Milford1 by Kathrin Schimmack on In The Know TravelerWhatever the weather, Milford Sound glistens as the crown jewel of New Zealand’s tourism destinations. Nestled in the heart of Fiordland National Park in the deep south of the country, this body of water attracts thousands of visitors every year, all marvelling at the high granite cliffs as they plunge steeply down into the cold crisp water, grey granite clashing gently with cool blue in a cacophony of nature. Seals, dolphins, and penguins can all be seen basking in the glow of a southern hemisphere sun as it skims over the surrounding mountains.

It is a place in which I have found solace upon every visit to Aotearoa, as the native Maori call their homeland (meaning “Land of the Long White Cloud”). I have seen it in every season, and in every imaginable type of weather. It is the type of destination that transcends climatic conditions, a Mecca for travellers who venture south, lovers of nature seeking a slight hint of romance.

Milford2 by Kathrin Schimmack on In The Know TravelerIf you were to visit during the summer, you would no doubt be inspired by Mitre Peak, rising violently from its mirror-like bed, the most photographed mountain in the country. Visit during winter, and see the magnificent peak push its way upwards through a fresh blanket of snow, while glaciers cut their way violently through the rocks to the water’s edge. Even rain will not dampen your trip. When the heavens open, the deluge will literally cause hundreds of temporary waterfalls to start tumbling down the steep sides above you.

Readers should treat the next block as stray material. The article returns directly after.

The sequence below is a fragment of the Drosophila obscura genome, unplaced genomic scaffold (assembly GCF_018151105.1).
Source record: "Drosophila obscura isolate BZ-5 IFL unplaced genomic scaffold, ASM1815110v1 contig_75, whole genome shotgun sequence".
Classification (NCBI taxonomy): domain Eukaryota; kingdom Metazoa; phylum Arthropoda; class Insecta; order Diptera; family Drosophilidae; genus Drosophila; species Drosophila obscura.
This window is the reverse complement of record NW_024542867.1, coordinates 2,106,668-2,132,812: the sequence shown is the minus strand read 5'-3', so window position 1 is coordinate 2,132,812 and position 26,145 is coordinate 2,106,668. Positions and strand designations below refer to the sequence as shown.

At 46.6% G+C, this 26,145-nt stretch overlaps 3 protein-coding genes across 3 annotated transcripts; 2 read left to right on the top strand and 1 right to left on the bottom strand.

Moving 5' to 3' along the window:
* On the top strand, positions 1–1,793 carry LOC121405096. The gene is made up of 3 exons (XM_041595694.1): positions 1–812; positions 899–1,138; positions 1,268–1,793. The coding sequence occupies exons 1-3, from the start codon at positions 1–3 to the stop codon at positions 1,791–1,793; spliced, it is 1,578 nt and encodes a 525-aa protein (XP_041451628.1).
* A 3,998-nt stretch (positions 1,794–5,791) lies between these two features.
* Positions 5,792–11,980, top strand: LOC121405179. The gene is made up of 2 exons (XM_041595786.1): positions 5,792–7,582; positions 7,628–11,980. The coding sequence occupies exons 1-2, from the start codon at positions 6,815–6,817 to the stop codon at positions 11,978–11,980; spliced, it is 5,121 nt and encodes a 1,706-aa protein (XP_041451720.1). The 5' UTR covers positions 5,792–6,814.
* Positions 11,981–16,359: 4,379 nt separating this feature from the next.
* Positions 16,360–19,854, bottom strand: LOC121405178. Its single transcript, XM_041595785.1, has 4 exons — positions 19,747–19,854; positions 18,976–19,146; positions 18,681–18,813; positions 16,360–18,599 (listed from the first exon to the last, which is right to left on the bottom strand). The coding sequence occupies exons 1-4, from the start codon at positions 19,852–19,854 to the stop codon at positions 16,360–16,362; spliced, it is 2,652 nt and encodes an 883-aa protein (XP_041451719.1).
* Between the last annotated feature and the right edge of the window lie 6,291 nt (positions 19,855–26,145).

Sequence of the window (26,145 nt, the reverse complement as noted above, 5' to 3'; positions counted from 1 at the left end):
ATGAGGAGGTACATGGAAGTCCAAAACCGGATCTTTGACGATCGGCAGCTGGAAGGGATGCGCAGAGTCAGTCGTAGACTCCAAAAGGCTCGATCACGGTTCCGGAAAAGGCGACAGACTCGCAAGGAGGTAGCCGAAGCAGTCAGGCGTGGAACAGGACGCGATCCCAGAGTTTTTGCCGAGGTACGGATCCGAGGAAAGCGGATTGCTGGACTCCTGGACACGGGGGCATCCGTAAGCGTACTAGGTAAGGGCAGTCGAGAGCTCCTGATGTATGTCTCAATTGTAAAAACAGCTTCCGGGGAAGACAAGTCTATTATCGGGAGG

There are several options for cruises to this amazing destination. Real Journeys offers 2 hour cruises out to the open ocean on liners which hold up to 400 people, as well as overnight trips which include a buffet dinner and breakfast. Some of the trips include Asian commentaries, but for other languages you will have to pick up a multi-lingual brochure. Red Boat Cruises offer 2 hour trips out to the Tasman Sea, also on large ships. Maybe the best option is Mitre Peak Cruises, which have a capacity of 60 passengers, and offer a friendly and personal commentary. It is also possible to share a story over a steaming cup of free coffee with the skipper.

But be forewarned; bring some warm clothing, even if it is a hot day. You never know when a southerly wind will whisk up from the sea or the mountains. The sandflies, little biting creatures, swarm like a solid mass, so also make sure to take plenty of insect repellent. Oh, and the skippers like to get close and personal to the waterfalls, so make sure you take a raincoat, and a plastic bag to protect your camera.

Written by Tim Saunders
Photography by Kathrin Schimmack

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